Happy New Year!  As you plan for 2013, here are several items to think about and to incorporate into your business expansion plans. These actions could have a significant effect on U.S. businesses. 

1.  Export Regulations will change – New trade agency to be considered

Our previous post discussed the combined efforts of Department of Commerce’s Bureau of Industry and Security and Department of State’s Directorate of Defense Trade Controls to streamline the export process under the Export Control Reform Act.  But that’s not all.  In 2013, companies can expect the consolidation of several federal agencies creating one department that will carry out the trade related tasks of the: 

  • U.S. Department of Commerce
  • Export-Import Bank
  • Overseas Private Investment Corporation (OPIC)
  • Small Business Administration
  • U.S. Trade and Development Agency
  • Office of the U.S. Trade Representative

2.  The U.S. Government will try to expand opportunities for Service Industries

Global negotiations to boost and expand trade in U.S.services will commence in 2013.  This last month, the U.S. Government announced plans for talks with 20 countries regarding a service sector trade agreement.  Countries involved include members of the European Union, Canada, Mexico and Japan.  Notably, China will not be joining the negotiations.  Too bad.  Potentially, the negotiations may open the door for additional free-trade agreements. 

What will the global trade agreement mean for your company?

  • Opportunities to expand your footprint within a predictable environment;
  • The removal of trade barriers and regulatory red tape; and
  • Transparency and job creation to support the expansion of U.S.services.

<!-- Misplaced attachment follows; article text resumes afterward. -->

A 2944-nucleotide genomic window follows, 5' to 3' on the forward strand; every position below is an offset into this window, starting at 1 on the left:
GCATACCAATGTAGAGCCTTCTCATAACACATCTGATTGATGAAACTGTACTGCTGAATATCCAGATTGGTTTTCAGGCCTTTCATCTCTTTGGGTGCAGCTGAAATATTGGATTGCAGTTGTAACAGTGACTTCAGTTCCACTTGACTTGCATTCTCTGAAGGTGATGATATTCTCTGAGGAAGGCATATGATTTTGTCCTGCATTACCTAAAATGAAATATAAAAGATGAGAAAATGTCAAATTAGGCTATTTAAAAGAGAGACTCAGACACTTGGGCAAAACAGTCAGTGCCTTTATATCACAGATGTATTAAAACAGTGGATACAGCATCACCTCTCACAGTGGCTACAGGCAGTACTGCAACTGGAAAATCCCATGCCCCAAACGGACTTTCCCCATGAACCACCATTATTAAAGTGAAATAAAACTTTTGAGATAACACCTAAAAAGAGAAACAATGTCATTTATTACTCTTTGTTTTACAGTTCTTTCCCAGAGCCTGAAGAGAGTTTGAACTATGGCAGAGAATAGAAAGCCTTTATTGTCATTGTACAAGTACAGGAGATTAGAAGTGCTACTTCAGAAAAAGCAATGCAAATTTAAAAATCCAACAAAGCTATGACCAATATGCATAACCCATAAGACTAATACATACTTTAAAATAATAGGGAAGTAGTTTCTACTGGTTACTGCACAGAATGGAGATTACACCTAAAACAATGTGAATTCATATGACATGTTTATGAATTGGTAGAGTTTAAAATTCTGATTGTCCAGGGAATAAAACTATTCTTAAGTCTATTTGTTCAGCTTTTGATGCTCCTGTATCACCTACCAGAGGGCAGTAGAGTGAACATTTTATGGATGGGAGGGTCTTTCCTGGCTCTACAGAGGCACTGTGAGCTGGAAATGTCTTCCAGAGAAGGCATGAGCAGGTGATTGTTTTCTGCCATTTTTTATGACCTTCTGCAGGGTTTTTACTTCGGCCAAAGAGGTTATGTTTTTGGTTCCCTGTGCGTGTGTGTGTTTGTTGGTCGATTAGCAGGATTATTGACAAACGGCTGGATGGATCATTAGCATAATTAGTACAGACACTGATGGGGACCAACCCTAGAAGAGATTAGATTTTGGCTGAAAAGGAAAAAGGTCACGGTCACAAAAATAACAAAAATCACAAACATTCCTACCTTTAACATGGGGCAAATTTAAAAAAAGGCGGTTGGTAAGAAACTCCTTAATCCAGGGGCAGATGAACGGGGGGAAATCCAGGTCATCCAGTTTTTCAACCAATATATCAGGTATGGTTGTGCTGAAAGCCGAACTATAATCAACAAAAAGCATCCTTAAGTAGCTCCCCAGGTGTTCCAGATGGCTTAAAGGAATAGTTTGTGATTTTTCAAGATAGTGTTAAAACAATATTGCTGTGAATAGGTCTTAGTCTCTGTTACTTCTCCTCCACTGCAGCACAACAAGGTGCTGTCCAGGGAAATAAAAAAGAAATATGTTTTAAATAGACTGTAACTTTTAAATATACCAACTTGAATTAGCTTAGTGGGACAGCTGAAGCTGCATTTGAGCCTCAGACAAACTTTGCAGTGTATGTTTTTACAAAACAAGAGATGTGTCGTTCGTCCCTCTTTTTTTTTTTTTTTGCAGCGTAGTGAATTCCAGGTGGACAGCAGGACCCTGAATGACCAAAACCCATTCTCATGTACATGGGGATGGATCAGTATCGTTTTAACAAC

3.  Doing business in Russia?

With Russia’s accession to the World Trade Organization (WTO) last August, the U.S.pushed to normalize U.S./Russian trade relations.  To start, the U.S. repealed the Jackson-Vanik Amendment, an amendment that conditioned “normal trade relations” and Most Favored Nation (MFN) tariff rates on Russia emigration policies.  Under the WTO rules, this type of condition is not allowed.  Keeping the Amendment would of have allowed Russia to implement discriminatory trade measures against the U.S.

Moving quickly, the U.S. Government is already working with Russia to expand the economic potential for both countries.  Many U.S. agencies and offices are working on concrete ways to increase bilateral trade and investment.  Last month Russia and the U.S. agreed to an Intellectual Property Rights (IPR) Action Plan.  This plan will boost protection and enforcement of IPR.  Additionally the United States-Russian Federation Intellectual Property Working Group will continue to work on IPR issues and concerns.

How does this help your company?

  • Russian companies will want U.S. partners;
  • U.S. companies can sell into the Russian market with competitive pricing;
  • Skyrocketing demand for certain U.S.exports.  For example, agricultural products and machinery; and
  • Legal mechanisms and governmental programs will be created to protect and support parties engaged in U.S./Russian trade.

Inevitably, despite all these positive measures, disputes will arise.  This month Russia banned imports of U.S. and Canadian pork treated with certain growth enhancing drugs.  U.S. officials claim that this is a violation of Russia’s WTO commitments.  It seems the honeymoon is already over. 

Takeaway: keep an eye out for developments effecting your business – both good and bad.

Have a great week,